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Caesars units combine before bankruptcy
From the Financial Times of Mon, 22 Dec 2014 17:33:42 GMT
Las Vegas, USA - May 22, 2012: Caesars Palace is a hotel and casino that opened in the 1960's in Las Vegas. One of the many towers of Caesars Palace is seen here at night with Olives restaurant of the neighboring Bellagio Hotel and Casino in the foreground.©Dreamstime

Two listed units of Caesars Entertainment, the troubled casino and resort company, are combining in an attempt to build credibility with creditors ahead of a planned bankruptcy protection filing for its operating unit, due in the coming weeks.

Caesars Entertainment, the parent company, will acquire its affiliate Caesars Acquisition Co in a stock-for-stock transaction that will give the combined entity a market capitalisation of $3.2bn, the company said.

The transaction, which boosts the parent company’s assets and cash position, is designed to cut the amount of external financing the heavily indebted operating company, Caesars Entertainment Operating Co might need in a bankruptcy, thereby reducing any dilution of existing investors.

In midday trading in New York, shares in Caesars Entertainment were up 15.1 per cent at $15.53 and shares in Caesars Acquisition were up 6.25 per cent at $10.06 as investors reacted positively to the news.

The transaction is the latest in a long series of asset shuffles. Caesars Acquisition was originally created to hold the company’s valuable online gaming operations and was almost entirely owned by the parent company before it was spun off in November 2013. Caesars Acquisition also holds properties including Planet Hollywood and the newly renovated Quad Hotel in Las Vegas, now rebranded as the Linq Hotel.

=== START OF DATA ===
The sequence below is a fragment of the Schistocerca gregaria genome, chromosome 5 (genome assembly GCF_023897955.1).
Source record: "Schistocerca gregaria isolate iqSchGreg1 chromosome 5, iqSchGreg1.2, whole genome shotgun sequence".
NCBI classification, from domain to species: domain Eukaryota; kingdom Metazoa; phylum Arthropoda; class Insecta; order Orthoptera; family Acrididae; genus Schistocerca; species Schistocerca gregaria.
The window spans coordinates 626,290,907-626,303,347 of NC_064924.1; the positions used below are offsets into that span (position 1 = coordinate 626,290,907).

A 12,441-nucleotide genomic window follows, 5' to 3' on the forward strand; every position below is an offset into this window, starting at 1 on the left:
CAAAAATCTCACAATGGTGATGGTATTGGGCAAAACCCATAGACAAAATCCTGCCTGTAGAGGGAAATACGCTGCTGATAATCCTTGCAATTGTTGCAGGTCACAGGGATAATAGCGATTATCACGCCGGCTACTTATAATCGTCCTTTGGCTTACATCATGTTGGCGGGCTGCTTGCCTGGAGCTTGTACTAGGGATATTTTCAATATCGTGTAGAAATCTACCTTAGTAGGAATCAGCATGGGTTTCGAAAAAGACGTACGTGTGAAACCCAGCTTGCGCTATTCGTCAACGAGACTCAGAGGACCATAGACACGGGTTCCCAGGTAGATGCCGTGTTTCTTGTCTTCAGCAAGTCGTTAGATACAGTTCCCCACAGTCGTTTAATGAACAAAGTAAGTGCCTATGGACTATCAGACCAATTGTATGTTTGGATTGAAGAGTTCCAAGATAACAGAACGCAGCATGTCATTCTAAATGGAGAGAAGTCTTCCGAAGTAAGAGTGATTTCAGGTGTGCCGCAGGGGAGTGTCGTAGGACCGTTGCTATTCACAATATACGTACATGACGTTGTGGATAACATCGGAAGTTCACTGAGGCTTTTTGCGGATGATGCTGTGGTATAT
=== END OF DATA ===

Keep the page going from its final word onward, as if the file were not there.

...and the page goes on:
By reuniting Caesars Acquisition and its parent after little more than a year, Caesars and its owners, buyout firms Apollo Global Management and TPG, have created a less indebted vehicle that can put up money to assist in the debt restructuring through the bankruptcy court.

Apollo and TPG paid about $30bn for what was then Harrah’s just as the buyout boom years were coming to an end, leaving the company with little cash to ride out hard times or invest in new initiatives in newer, healthier markets such as Macau.

On December 19, Caesars said it had reached agreement with a group of senior bondholders on the terms of a restructuring that would reduce the debt load of the operating unit from $18.4bn to less than half that amount. As part of that restructuring, the parent has offered to guarantee certain payments to creditors.

But many creditors have expressed scepticism about the merits of the deal and the ability and willingness of the parent company to make good on its offers. As a result of those doubts, creditors say less than 40 per cent of the most important group of creditors, holders of the senior bank debt, support the deal as it now stands.

The company’s strategy has always been to get the senior lenders on board before taking on the more junior creditors who are facing big losses. But the task is complicated by the fact that many creditors have positions in both classes of debt. The junior creditors say they have great leverage in talks because of their willingness to play hardball.

“The second liens will chase every asset that Caesars took away from the operating company at the expense of creditors,” says one person involved in the matter. “This is about violating the law.” A spokesman for the company said it was confident such claims will not prevail in court.

Some creditors say the fact that Caesars is offering to put up money to facilitate any restructuring shows the merit of debtholders’ claims. In some restructurings, companies have ended up putting up far more money than they originally expected to do. That means the process is likely to be “an unbelievable donnybrook” or fracas, as one holder of both first and second lien debt says.

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